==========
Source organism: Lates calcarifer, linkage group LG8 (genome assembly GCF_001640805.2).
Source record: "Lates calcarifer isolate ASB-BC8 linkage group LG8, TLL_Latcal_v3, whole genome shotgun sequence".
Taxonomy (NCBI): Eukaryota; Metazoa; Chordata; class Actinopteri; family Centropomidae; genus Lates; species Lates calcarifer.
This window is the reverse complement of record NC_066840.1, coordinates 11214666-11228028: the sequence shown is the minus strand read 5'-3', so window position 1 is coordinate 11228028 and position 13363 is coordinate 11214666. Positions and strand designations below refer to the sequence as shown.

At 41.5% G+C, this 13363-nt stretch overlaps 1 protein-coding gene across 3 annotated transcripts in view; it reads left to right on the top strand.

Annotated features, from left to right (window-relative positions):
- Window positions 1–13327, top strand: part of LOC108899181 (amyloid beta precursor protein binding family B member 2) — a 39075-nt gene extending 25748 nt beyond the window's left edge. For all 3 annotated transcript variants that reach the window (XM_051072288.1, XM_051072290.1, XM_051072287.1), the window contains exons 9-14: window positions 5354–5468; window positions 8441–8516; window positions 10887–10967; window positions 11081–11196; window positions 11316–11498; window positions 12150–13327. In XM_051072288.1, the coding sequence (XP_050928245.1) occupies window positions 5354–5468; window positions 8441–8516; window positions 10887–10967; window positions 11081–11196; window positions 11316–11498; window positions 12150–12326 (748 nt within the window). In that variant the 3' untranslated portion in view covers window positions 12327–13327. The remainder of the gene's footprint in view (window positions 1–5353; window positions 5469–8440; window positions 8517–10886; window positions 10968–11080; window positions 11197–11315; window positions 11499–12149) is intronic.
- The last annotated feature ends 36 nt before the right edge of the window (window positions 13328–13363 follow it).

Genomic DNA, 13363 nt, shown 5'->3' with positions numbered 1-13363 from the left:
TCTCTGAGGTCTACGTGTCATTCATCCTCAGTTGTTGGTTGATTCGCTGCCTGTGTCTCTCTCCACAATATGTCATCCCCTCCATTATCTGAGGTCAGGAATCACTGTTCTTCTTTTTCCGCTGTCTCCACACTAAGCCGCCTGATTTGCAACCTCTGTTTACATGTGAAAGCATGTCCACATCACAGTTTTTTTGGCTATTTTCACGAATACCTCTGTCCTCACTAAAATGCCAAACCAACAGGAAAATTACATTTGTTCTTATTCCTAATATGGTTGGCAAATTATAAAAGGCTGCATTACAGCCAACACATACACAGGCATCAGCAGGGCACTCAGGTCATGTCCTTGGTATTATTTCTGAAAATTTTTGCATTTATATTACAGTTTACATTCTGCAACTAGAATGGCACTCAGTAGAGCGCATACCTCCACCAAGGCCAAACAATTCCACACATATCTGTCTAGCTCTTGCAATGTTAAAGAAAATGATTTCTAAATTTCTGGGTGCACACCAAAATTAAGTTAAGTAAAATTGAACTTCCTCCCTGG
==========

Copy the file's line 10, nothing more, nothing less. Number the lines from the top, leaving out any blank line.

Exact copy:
TCTCTGAGGTCTACGTGTCATTCATCCTCAGTTGTTGGTTGATTCGCTGCCTGTGTCTCTCTCCACAATATGTCATCCCCTCCATTATCTGAGGTCAGGAATCACTGTTCTTCTTTTTCCGCTGTCTCCACACTAAGCCGCCTGATTTGCAACCTCTGTTTACATGTGAAAGCATGTCCACATCACAGTTTTTTTGGCTATTTTCACGAATACCTCTGTCCTCACTAAAATGCCAAACCAACAGGAAAATTACATTTGTTCTTATTCCTAATATGGTTGGCAAATTATAAAAGGCTGCATTACAGCCAACACATACACAGGCATCAGCAGGGCACTCAGGTCATGTCCTTGGTATTATTTCTGAAAATTTTTGCATTTATATTACAGTTTACATTCTGCAACTAGAATGGCACTCAGTAGAGCGCATACCTCCACCAAGGCCAAACAATTCCACACATATCTGTCTAGCTCTTGCAATGTTAAAGAAAATGATTTCTAAATTTCTGGGTGCACACCAAAATTAAGTTAAGTAAAATTGAACTTCCTCCCTGG